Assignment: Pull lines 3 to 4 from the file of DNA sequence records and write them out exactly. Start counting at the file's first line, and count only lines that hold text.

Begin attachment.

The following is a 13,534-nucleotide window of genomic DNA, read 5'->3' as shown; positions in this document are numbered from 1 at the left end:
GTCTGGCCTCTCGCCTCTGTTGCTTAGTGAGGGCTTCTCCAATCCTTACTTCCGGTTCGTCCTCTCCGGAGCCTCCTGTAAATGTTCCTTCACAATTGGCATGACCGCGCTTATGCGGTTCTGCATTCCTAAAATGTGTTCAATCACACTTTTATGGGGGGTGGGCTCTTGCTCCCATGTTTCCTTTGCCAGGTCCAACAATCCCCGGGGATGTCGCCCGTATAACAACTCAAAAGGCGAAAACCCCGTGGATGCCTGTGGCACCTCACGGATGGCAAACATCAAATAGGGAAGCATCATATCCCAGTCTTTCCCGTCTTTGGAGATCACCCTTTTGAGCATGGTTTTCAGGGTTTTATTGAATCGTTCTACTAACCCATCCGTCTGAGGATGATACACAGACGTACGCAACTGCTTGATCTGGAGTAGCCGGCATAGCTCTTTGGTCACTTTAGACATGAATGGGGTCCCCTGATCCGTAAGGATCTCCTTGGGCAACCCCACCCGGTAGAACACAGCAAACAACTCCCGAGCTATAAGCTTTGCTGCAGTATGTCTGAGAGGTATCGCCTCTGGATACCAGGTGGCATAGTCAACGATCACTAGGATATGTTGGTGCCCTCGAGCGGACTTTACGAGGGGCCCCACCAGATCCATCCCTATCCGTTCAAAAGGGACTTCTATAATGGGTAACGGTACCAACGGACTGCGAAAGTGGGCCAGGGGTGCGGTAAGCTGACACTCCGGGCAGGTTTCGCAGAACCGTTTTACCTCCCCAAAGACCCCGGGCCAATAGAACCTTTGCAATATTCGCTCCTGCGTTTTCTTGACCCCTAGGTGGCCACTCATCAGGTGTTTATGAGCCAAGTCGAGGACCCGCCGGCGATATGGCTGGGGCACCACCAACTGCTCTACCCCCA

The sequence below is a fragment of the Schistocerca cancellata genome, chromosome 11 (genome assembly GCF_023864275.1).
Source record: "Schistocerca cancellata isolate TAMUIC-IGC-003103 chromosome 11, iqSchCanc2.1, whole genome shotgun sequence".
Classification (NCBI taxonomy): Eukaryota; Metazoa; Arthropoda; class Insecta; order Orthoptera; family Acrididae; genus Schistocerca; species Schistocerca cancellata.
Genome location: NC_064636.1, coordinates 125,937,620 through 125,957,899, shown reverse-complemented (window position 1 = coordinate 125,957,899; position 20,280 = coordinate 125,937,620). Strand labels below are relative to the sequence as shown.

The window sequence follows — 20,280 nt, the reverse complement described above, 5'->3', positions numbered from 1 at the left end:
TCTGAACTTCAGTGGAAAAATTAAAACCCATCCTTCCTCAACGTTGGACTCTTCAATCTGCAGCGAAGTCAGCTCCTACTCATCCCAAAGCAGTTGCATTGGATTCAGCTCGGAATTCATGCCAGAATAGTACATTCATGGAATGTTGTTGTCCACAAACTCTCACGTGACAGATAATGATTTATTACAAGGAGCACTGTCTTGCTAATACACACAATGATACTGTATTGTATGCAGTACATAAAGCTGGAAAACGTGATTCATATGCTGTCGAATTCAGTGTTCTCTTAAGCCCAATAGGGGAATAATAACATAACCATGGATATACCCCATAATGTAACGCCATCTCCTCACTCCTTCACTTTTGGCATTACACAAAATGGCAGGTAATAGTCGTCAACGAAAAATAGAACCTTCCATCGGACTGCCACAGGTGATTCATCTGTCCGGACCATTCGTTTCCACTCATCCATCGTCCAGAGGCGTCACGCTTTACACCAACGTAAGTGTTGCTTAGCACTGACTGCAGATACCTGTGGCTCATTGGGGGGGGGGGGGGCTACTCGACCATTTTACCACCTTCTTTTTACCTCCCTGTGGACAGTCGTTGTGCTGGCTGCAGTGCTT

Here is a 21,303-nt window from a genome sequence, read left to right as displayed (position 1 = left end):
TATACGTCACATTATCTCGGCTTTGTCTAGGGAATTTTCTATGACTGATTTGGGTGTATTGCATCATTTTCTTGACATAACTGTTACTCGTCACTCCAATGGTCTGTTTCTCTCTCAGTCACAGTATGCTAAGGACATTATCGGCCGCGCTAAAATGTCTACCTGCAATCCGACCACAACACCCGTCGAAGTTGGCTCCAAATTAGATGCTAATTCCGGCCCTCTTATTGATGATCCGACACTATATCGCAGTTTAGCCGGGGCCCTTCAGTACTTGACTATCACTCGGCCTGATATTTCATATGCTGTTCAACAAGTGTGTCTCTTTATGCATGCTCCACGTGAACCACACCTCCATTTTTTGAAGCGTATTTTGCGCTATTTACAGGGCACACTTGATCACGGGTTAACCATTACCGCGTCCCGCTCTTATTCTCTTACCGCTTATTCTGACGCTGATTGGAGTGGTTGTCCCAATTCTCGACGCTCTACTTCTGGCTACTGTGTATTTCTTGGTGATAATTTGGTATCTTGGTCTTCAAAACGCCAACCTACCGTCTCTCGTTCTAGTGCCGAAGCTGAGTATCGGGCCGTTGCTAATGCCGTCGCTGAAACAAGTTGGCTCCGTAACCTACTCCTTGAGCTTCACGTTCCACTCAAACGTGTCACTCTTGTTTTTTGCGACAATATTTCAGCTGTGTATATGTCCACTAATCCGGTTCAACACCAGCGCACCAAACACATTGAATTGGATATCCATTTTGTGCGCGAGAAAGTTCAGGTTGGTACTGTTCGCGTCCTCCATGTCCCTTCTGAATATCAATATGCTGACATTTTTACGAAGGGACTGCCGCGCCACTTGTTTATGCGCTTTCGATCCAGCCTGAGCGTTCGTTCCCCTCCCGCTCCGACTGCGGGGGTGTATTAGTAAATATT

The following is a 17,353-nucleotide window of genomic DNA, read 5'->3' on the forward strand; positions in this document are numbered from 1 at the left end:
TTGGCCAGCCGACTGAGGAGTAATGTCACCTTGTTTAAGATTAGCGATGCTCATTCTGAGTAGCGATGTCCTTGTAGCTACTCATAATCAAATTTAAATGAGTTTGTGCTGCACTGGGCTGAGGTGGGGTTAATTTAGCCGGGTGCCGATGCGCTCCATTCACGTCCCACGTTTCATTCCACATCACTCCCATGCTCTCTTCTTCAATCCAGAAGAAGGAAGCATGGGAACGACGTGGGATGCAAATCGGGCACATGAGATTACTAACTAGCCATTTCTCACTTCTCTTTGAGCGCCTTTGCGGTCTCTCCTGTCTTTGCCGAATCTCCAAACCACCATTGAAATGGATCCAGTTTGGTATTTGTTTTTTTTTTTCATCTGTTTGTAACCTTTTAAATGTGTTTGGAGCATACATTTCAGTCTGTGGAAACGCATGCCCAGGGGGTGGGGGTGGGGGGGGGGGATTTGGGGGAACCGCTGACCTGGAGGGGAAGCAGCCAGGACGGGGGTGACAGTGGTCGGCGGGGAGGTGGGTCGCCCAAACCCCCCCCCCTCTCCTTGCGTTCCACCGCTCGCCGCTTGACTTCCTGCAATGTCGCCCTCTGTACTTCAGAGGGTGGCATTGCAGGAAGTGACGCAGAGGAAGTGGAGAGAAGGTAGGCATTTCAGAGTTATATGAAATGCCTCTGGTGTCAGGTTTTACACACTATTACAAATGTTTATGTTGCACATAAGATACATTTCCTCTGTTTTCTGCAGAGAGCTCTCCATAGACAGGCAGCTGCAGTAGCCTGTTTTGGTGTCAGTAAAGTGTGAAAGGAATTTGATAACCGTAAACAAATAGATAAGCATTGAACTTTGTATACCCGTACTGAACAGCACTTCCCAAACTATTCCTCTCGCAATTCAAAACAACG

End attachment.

The sequence below is a fragment of the Schistocerca cancellata genome, chromosome 11 (genome assembly GCF_023864275.1).
Source record: "Schistocerca cancellata isolate TAMUIC-IGC-003103 chromosome 11, iqSchCanc2.1, whole genome shotgun sequence".